(This post is re-blogged from my old page at tumblr.com).
At the risk of sounding cliché, I really do believe that Jesus Christ was the most perfect mentor. The relationships that he had with his disciples are ones we should attempt to cultivate with each and every person we mentor. So, the question begs to be asked: what made him such a great mentor? While we obviously can’t emulate everything he did- he was the Son of God, after all- we can learn from his process and try to utilize some of the same methods in our own mentoring. Let’s take a look at what we can learn from Jesus’ style of mentoring.
Sought Out Disciples: In Matthew 4:18-22, we see the story of the first disciples that Jesus called (Peter and Andrew). Jesus didn’t send an email asking if the young men would like to follow him, and he certainly didn’t give an open-ended challenge at the end of a sermon. Instead, he went to the place where these two men were working, and asked them to follow him. In the same way, we can’t expect our disciples to come to us and ask us to be their mentors. It is our job as the mentor to find those people that need strong discipleship in their life, and then call them to discipleship.
Gave a Vision: In the same passage from Matthew, Jesus gives Peter and Andrew a vision for what they will be doing by following this rabbi: instead of remaining fishers for the rest of their life, they will become “fishers of men.” Although they probably didn’t understand completely what he was talking about, the vision was still planned. As we begin a mentoring relationship, creating a vision at the start could be one of the most beneficial things we do for our disciples.
Caring: In Mark 1:29-34, Jesus takes time out of his day in Galilee to visit Peter’s mother-in-law, who is sick in bed with a fever. The fact that he took the time to care for the needs of one of his disciples shows his attentiveness to their issues. In much the same way, while we are in conversations with our disciples, if we realize there is a need that we can help meet, doing so can bring in a deeper level of trust.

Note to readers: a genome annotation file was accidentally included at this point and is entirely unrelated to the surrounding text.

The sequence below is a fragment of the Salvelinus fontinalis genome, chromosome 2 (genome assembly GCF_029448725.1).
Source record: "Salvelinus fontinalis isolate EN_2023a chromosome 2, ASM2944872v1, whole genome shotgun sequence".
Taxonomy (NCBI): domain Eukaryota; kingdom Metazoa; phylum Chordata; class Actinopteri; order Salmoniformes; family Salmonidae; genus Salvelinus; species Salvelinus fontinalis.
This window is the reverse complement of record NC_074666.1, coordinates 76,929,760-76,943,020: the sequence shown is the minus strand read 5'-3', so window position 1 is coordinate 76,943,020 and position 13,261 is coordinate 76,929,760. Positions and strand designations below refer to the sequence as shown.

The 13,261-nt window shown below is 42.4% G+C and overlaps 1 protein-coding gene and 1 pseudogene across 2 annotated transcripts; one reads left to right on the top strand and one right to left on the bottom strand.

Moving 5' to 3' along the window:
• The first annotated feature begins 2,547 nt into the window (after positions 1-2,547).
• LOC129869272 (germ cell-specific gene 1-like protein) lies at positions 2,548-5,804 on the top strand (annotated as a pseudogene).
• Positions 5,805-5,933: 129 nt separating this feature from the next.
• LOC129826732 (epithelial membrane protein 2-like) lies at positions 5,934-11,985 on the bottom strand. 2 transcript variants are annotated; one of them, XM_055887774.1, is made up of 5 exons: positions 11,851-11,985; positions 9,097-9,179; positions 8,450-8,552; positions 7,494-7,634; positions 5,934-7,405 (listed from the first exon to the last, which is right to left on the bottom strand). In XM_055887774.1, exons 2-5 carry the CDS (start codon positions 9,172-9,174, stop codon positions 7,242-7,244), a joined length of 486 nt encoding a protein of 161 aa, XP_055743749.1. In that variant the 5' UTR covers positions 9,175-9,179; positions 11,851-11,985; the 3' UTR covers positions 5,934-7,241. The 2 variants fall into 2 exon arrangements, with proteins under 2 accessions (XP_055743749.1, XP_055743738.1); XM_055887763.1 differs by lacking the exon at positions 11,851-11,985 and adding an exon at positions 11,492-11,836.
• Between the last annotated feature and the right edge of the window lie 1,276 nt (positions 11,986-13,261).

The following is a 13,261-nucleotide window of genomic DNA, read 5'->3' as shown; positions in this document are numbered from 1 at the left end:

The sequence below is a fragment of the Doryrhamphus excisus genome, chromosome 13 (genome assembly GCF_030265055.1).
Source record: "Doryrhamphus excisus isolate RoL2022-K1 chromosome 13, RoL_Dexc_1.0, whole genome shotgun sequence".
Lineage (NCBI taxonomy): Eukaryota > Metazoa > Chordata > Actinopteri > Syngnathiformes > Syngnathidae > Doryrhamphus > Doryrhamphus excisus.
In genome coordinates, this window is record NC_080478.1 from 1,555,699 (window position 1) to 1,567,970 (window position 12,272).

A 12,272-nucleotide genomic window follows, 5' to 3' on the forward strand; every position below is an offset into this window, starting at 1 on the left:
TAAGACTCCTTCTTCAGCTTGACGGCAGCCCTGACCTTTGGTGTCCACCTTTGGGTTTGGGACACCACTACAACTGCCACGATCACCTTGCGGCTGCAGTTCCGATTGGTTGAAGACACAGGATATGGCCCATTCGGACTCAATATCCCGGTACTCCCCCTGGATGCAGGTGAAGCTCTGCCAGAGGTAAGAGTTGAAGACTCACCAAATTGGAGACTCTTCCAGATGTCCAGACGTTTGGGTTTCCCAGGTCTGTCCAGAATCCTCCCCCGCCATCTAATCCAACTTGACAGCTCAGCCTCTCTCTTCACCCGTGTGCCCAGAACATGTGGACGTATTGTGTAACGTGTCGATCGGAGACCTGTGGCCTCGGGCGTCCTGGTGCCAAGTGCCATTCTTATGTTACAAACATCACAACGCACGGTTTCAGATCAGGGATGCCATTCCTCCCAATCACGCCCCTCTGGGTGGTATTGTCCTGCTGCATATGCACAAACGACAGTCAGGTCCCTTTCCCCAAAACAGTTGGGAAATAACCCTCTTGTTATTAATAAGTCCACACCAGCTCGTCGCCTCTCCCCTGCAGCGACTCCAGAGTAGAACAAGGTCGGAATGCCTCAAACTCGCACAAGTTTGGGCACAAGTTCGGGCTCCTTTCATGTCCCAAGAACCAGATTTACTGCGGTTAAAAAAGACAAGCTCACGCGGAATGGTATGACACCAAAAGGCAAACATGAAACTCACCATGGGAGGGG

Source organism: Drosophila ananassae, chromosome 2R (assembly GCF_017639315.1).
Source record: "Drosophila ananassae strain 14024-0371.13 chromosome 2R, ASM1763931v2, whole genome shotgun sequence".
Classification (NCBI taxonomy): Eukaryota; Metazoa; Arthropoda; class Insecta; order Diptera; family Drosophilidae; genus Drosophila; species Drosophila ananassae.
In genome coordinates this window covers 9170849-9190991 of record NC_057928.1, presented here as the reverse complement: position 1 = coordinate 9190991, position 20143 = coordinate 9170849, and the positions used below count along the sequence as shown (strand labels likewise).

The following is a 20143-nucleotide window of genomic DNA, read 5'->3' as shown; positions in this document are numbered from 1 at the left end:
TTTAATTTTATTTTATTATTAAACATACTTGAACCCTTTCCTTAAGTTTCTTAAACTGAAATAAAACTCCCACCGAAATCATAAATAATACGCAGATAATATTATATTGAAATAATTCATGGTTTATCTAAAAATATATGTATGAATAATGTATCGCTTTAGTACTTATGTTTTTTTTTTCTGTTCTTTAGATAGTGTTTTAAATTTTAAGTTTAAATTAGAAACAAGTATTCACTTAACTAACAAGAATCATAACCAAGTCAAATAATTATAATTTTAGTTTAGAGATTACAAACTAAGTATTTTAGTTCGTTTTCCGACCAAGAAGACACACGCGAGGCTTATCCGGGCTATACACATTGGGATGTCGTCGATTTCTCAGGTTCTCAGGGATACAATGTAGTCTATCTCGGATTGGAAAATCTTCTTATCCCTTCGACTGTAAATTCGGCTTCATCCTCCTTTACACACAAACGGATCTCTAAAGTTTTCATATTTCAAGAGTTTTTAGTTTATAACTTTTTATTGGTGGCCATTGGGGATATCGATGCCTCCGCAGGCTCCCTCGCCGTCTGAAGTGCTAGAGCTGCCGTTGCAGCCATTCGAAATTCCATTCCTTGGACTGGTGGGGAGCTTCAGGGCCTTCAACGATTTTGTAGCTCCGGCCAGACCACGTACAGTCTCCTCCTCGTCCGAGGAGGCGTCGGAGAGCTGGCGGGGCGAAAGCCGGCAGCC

Experiential Learning: There are many times the Gospels give us a long sermon of Jesus, in which he speaks to huge crowds of people. Other times, he teaches his disciples by forcing them to learn-by-doing. At the feeding of the five thousand, as recorded in John 6:1-13, the disciples tell Jesus that he should send all of the people home so they may eat. Instead of lecturing on God’s providence, Jesus shows his providence by giving the disciples the task of collecting the bread. Especially when mentoring somebody on a certain subject, we can do him or her a great service by doing activities with them, instead of simply discussing the subject.
Takes Time to Refill: Immediately after the feeding of the 5000, John 6:14-15 says that Jesus “withdrew again to a mountain by himself,” an action he repeated several times throughout his ministry, and one we should replicate as well. Taking time in solitude to reconnect with God can make all the difference, especially since we are reliant on the Holy Spirit to mentor.
Shared Meals: Although the Last Supper isn’t the only meal that Jesus shares with his disciples, it does emphasize the importance of time spent together with our disciples. Sharing a meal was a much more important custom in Jesus’ day, but it still holds significant relational weight, and should be regarded as such. We should try to make it a regular occasion to share meals together with our disciple.
Sends Them Out: “Therefore, go and make disciples of all nations, baptizing them in the name of the Father and of the Son and of the Holy Spirit, and teaching them to obey everything I have commanded you. And surely I am with you always, to the very end of the age.” (Matthew 28:19-20) This passage is the statement he leaves the disciples with, and boy is it a powerful one! He sends them out to continue discipling others like he discipled them. Ultimately, any mentor we have had was simply following this passage, meaning that all spiritual mentors can be traced back to the Perfect Mentor himself. In regards to our disciples, sending them out with a challenge like this is vitally important. We shouldn’t let our mentoring relationships fizzle and die, but let them end with a bang, like sending them out to mentor somebody else!
Taken from the book “Local Church Education” by Patrick Fischl. Used by permission.